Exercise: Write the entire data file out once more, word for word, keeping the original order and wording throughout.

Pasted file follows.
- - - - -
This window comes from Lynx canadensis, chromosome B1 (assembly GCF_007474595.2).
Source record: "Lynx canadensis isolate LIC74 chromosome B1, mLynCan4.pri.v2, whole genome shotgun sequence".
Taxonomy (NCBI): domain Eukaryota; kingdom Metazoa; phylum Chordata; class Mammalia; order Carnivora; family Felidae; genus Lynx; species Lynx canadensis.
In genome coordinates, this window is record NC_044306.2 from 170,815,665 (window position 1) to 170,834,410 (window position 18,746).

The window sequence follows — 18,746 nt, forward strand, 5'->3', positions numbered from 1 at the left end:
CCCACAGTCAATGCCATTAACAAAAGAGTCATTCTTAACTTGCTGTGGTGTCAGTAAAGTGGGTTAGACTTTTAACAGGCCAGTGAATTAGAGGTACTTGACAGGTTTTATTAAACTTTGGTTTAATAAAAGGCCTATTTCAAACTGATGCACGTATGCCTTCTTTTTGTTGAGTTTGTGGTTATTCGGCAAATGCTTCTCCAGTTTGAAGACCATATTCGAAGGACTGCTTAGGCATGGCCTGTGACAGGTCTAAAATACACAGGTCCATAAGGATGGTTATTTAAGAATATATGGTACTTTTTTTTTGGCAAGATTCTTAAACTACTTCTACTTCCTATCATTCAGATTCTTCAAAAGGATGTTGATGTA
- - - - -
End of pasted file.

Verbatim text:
This window comes from Lynx canadensis, chromosome B1 (assembly GCF_007474595.2).
Source record: "Lynx canadensis isolate LIC74 chromosome B1, mLynCan4.pri.v2, whole genome shotgun sequence".
Taxonomy (NCBI): domain Eukaryota; kingdom Metazoa; phylum Chordata; class Mammalia; order Carnivora; family Felidae; genus Lynx; species Lynx canadensis.
In genome coordinates, this window is record NC_044306.2 from 170,815,665 (window position 1) to 170,834,410 (window position 18,746).

The window sequence follows — 18,746 nt, forward strand, 5'->3', positions numbered from 1 at the left end:
CCCACAGTCAATGCCATTAACAAAAGAGTCATTCTTAACTTGCTGTGGTGTCAGTAAAGTGGGTTAGACTTTTAACAGGCCAGTGAATTAGAGGTACTTGACAGGTTTTATTAAACTTTGGTTTAATAAAAGGCCTATTTCAAACTGATGCACGTATGCCTTCTTTTTGTTGAGTTTGTGGTTATTCGGCAAATGCTTCTCCAGTTTGAAGACCATATTCGAAGGACTGCTTAGGCATGGCCTGTGACAGGTCTAAAATACACAGGTCCATAAGGATGGTTATTTAAGAATATATGGTACTTTTTTTTTGGCAAGATTCTTAAACTACTTCTACTTCCTATCATTCAGATTCTTCAAAAGGATGTTGATGTA